How do we know that a seasonal adjustment procedure is adding value? We propose the following metric: The standard deviation of the month-on-month change. The standard deviation of the month-on-month change of the raw data is likely to be artificially elevated owing to the presence of seasonality. A good seasonal adjustment procedure should do well at reducing this standard deviation. E.g. a seasonal adjustment procedure that does not understand that Diwali is an India-specific holiday will suffer from a strong whiplash across the month containing Diwali, which will yield an elevated value for the standard deviation of the month-on-month change.

  Raw series 73.26
  SA using Eviews 26.79
  SA with our approach (optimal span, outlier adjustment, trading day effect) 25.73
  SA after adjusting for diwali effect 23.23
  SA with full capabilities 23.12
  Raw series 132.53
  SA using Eviews 89.40
  SA with our approach (optimal span, outlier adjustment, trading day effect) 78.01
  Raw series 9.22
  SA using Eviews Fails
  SA with our approach (optimal span, outlier adjustment, trading day effect) 7.28

The Table above shows the improvements obtained for three series: the IIP, Exports and CPI.

For the IIP, the raw series has a standard deviation of the point-on-point change of 73.26%. If Eviews is used as a black box, a sharp gain is obtained, and the volatility drops to 25.73. Our procedures add value, getting the standard deviation down to 23.12.

For the exports series, the raw data has a standard deviation of the point-on-point change of 132.53%. This drops to 89.4% using Eviews as a black box, and improves further to 78.01% using the steps described in the paper.

In the case of the CPI, the raw series has a standard deviation of point-on-point changes of 9.22%. Eviews as a black box is unable to process this series. Our best procedures get the standard deviation down to 7.28%.

The main finding of this paper is that the use of black box seasonal adjustment, e.g. by Eviews, yields a substantial reduction in the standard deviation of the point-on-point series. When a blackbox can do seasonal adjustment, it is better to do this when compared with using the year-on-year changes. However, careful analysis of seasonality is a superior approach: it works reliably for all series and it yields improved reductions in the variance of the point-on-point series.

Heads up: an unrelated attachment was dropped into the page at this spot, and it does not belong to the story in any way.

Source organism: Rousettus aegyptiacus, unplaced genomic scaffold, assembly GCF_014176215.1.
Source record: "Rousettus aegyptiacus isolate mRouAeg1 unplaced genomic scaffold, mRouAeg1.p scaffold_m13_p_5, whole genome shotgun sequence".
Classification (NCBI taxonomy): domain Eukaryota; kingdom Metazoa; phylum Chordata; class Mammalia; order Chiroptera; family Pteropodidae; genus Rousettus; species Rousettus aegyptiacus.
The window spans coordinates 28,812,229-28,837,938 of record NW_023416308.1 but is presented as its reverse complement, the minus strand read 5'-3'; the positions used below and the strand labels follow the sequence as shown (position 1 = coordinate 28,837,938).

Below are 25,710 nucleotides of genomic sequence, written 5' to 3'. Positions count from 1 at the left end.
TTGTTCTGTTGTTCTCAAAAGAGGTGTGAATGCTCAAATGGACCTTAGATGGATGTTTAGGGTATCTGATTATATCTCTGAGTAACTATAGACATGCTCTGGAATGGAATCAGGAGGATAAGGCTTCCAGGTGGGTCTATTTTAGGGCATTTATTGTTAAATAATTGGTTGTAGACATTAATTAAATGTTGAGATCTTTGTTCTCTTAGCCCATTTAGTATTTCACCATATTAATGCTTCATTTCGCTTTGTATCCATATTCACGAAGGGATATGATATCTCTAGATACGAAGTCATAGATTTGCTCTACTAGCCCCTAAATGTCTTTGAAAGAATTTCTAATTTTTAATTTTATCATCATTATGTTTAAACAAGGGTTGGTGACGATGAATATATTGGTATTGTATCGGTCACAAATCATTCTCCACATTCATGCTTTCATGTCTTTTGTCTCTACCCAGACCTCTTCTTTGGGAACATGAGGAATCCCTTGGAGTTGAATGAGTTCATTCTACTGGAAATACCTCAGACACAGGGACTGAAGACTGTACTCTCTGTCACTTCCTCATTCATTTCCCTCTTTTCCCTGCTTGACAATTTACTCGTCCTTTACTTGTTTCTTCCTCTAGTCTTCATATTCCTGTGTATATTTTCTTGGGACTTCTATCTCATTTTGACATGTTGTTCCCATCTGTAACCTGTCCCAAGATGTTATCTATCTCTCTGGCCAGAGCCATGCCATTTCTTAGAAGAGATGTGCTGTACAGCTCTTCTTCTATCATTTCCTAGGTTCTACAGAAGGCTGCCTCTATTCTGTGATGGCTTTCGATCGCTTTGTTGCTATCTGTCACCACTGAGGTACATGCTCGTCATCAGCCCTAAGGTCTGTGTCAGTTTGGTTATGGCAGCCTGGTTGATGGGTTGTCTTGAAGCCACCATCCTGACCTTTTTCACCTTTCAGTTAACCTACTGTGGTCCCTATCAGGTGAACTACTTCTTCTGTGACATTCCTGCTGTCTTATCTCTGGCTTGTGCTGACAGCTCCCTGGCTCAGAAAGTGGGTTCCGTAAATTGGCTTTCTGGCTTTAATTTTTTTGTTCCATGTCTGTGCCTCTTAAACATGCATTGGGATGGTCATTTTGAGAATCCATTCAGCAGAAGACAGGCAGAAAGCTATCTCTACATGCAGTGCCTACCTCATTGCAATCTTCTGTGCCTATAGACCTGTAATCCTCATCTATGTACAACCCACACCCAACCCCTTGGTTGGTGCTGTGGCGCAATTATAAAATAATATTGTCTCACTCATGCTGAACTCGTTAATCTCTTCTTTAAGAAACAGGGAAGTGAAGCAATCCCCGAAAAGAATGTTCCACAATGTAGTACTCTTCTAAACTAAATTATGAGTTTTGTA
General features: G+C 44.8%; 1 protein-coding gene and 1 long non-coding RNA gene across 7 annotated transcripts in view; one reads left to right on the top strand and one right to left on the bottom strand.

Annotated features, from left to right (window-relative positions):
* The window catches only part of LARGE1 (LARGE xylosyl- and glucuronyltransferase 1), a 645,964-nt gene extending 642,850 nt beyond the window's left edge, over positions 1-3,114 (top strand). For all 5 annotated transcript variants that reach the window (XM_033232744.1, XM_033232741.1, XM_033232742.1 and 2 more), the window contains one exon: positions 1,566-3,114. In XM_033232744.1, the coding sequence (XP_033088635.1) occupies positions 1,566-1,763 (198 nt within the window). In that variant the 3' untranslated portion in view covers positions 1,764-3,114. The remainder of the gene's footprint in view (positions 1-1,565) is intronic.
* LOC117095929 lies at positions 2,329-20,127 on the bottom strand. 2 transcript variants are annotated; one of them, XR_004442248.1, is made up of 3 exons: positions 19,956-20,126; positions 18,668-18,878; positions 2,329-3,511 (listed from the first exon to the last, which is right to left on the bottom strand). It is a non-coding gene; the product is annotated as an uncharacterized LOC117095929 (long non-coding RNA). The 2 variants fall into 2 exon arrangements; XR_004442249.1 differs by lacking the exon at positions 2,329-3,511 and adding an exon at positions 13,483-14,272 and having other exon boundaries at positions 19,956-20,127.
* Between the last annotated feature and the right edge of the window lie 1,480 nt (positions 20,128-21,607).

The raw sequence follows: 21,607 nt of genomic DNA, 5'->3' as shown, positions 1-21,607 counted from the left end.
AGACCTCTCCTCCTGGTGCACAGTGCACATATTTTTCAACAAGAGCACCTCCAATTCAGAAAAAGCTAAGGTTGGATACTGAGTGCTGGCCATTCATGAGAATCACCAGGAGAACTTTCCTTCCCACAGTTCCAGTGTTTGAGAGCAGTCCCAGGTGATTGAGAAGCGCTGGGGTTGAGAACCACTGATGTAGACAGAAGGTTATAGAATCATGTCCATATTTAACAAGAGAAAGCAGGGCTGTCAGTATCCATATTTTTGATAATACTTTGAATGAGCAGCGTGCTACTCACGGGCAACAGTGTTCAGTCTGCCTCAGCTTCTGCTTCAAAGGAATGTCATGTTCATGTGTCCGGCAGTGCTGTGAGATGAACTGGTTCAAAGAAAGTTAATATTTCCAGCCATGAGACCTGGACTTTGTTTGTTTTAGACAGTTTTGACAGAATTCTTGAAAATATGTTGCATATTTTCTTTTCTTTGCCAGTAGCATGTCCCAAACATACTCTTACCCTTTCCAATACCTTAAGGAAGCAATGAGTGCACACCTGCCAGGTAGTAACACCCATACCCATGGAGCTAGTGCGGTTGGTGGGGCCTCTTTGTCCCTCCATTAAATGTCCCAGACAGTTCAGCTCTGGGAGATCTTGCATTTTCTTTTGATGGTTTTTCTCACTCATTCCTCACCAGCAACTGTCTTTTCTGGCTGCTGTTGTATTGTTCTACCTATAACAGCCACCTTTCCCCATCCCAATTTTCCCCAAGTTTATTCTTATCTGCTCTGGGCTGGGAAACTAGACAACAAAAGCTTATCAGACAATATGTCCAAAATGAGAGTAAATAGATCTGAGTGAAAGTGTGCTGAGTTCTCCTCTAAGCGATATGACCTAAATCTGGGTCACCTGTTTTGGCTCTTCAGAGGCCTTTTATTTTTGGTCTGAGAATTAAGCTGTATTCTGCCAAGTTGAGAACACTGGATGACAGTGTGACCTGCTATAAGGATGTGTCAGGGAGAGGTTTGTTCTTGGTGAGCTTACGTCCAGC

Rudrani Bhattacharya, Radhika Pandey, Ila Patnaik and Ajay Shah. Seasonal adjustment of Indian macroeconomic time-series. NIPFP Working Paper, January 2016.

Rudrani Bhattacharya, Ila Patnaik, Ajay Shah. Early warnings of inflation in India, Economic and Political Weekly, November 2008.

Chetan Ghate, Radhika Pandey and Ila Patnaik. Has India Emerged? Business Cycle Facts from a Transitioning Economy. Structural Change and Economic Dynamics, Volume 24, Page 157-172, March 2013.

Ajay Shah. New issues in macroeconomic policy Chapter 2, page 26--54 in Business Standard India edited by T. N. Ninan, Business Standard Books, 2008.


  1. For last two months (Oct2015 and Nov2015 releases) the IIP growth figure suffered significant seasonal (Diwali effect) effect which increased sudden volatility in the growth trend. A consistent release of proper seasonally adjusted data is important and required. Other wise, users will keep using black boxes (like EViews etc.) to generate seasonally adjusted data to get some meaningful understanding from non-seasonally adjusted data.

  2. Sir,

    In your original paper (first reference in the above blog) you have mentioned that direct de-seasonalization of IIP is better than indirect, i.e., de-seasonalizing each of the components separately. The conclusion was based on observation that standard deviation of POP growth rates was lower for directly de-seasonalized series. And also based on comparison of spectral plots.

    Logical argument in the paper suggests that if seasonal patterns are similar across components then summing the components may cancel some noise, allowing better extraction of seasonality. My question is:

    For exports data there are three ways: (1) directly, (2) indirectly - where components are area-wise exports, and (3) indirectly - where components are product category wise.

    Although I am yet to carry out this exercise, which method do you think is likely to be better? Since the most of the export goods may behave have similar seasonality, (1) is likely to be superior to (3). But given that seasonality can substantially vary across different regions, (2) may be better. However, the business cycle of different regions may not be in sync and can serve as additional noise (which in direct method may cancel out a little), thereby preventing good extraction of seasonality.

    Overall, which method do you think would be better?